Pima County rushing to finish details for new voting system ahead of Aug. 2 primary
TUCSON, Ariz. (KOLD News 13) - Pima County elections officials are hustling to get ready for the Aug. 2 primary races, which will be the first time the county uses vote centers.
Vote centers will eliminate the need for precinct voting, which should make the process simpler and easier, possibly increasing turnout.
There will be 129 vote centers throughout Pima County, but they will not be used for early voting. They’re used for the 10-15% of the voters who don’t vote by mail but prefer to go to a polling place on election day.
But first, a little housekeeping.
On Tuesday, July 5, the Pima County Board of Supervisors voted 4-1 in favor of expanding its vaccine mandate exemption for poll workers.
The county had already exempted the day of election poll workers from the mandate but needed to expand it for other poll aids like those who work the early voting sites or who handle ballots that need to be verified. Those workers may be employed by the county for a few days or even weeks.
The county had to expand it because state law requires the county to have an equal number of Republicans and Democrats at the polls. Because many in the Republican Party would not get vaccinated, it needed the exemption in order to have enough experienced workers.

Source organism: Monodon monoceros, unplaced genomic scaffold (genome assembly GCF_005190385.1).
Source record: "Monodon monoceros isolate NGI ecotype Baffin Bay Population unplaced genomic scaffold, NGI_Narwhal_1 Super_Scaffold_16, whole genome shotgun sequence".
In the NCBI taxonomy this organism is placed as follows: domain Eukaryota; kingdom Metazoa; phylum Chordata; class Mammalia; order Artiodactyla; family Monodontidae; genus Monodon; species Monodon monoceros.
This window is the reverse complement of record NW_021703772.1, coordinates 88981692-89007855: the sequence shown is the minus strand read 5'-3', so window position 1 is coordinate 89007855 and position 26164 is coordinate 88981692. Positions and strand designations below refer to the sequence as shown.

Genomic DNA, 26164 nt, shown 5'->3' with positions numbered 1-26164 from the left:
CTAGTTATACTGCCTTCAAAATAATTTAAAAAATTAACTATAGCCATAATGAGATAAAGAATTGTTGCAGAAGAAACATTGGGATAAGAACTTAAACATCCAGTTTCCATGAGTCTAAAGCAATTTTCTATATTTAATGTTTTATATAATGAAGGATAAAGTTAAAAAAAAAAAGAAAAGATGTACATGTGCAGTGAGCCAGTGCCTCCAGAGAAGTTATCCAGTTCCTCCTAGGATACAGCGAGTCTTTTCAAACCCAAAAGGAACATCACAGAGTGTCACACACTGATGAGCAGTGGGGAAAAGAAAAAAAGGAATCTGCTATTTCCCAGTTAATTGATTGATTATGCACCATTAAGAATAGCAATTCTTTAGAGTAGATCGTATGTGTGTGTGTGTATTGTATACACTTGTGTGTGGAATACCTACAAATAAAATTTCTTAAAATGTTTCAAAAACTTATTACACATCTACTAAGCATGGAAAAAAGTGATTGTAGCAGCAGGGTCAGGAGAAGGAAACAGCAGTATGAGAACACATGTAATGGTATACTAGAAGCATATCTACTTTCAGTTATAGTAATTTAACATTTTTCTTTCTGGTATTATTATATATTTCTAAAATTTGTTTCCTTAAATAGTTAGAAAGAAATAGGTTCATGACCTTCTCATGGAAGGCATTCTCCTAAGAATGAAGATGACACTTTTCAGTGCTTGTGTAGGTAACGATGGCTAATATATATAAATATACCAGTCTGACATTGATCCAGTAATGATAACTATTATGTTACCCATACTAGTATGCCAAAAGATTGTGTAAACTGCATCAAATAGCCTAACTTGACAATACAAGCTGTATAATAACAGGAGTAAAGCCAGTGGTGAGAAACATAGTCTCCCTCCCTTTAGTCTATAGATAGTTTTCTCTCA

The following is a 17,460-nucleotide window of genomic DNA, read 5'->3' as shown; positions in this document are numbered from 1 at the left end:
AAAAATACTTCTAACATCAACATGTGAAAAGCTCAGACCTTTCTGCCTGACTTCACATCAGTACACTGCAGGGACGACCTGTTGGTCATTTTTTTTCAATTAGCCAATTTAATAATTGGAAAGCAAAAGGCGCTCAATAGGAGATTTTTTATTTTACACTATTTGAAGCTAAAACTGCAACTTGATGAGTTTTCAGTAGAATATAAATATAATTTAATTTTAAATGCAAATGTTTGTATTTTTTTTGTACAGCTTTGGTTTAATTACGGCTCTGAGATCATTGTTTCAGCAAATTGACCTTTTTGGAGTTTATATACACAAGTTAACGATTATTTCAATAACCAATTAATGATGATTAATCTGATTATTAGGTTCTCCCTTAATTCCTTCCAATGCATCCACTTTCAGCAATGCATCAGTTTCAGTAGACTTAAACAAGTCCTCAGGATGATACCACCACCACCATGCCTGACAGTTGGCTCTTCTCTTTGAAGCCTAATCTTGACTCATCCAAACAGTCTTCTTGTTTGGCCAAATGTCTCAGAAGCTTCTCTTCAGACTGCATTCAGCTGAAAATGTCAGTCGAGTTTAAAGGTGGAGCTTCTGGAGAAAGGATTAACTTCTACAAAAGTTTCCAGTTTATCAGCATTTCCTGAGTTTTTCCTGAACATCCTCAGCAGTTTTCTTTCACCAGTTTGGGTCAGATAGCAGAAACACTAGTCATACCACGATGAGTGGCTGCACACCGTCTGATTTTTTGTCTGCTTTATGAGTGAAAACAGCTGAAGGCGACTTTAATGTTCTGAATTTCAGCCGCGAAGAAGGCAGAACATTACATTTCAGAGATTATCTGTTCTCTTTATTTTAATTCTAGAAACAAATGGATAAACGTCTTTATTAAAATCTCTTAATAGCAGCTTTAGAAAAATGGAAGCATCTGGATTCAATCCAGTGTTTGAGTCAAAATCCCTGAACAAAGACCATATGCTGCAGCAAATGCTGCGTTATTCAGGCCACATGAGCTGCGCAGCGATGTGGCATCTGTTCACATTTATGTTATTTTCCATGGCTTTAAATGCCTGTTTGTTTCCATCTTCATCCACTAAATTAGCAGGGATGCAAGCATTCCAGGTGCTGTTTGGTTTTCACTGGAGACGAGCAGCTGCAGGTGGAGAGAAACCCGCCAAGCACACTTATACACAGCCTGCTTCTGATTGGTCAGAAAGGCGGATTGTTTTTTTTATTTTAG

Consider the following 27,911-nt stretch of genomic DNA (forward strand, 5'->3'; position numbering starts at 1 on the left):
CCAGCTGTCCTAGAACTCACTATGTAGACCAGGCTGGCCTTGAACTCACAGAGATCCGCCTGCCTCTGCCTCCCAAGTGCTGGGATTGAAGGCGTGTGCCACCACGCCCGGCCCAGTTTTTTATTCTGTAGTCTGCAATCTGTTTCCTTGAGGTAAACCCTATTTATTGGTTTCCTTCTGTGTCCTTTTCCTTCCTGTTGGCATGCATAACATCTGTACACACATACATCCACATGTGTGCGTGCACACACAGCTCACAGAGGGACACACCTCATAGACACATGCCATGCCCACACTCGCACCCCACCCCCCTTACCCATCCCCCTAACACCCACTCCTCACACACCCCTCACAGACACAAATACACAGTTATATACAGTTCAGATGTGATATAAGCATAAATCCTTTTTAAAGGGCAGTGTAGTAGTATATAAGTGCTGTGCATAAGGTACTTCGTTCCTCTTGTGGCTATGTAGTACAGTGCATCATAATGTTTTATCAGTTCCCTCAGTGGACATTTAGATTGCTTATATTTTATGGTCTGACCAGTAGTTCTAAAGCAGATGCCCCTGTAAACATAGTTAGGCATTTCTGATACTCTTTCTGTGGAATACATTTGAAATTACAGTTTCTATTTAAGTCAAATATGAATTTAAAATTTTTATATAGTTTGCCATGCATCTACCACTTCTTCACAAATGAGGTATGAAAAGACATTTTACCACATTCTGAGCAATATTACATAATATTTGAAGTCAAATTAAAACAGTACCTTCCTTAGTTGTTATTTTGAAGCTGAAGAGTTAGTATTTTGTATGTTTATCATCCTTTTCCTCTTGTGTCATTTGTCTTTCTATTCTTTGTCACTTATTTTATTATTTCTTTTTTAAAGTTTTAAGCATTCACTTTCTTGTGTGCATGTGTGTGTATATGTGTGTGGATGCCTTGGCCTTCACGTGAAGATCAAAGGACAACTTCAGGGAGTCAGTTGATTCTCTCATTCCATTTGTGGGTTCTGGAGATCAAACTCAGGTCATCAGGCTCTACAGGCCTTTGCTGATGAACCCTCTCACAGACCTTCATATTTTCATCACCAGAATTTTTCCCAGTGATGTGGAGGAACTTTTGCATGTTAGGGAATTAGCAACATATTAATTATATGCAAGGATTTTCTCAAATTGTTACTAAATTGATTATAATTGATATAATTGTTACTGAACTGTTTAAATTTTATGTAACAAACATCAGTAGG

It also had to clear up some issues which arose out of its so-called two mock elections.
“This mock election I think was a misnomer,” said Supervisor Steve Christy. “There was no election, there was no tabulation of votes which took place.”
But some folks, like former GOP Chair Bill Beard, felt the procedures were too lax and caused confusion because it was supposed to be “election-like” and wasn’t.
“If this is supposed to be a mock election using real-world conditions, based on two weeks of them messing things up, I would say there’s a serious problem in Pima County with the elections they’re going to conduct on August second,” he said.
County Elections Director Constance Hargrove said the conditions which cause confusion in the mock election would never be used in a real election, so the charges are unfounded.
Also, the county wants to have two ballot printers at each vote center so there is a backup if one malfunctions. Also, they want a second machine in case there is a large crowd.
The county has not received the needed number of printers, but said more are on the way.
“We have received 211 of the purchased 260 printers,” said County Administrator Jan Lesher. “We will be receiving the additional printers so that the entire balance of the 260 printers will be received by the end of the week.”
That, of course, barring any supply chain issues.
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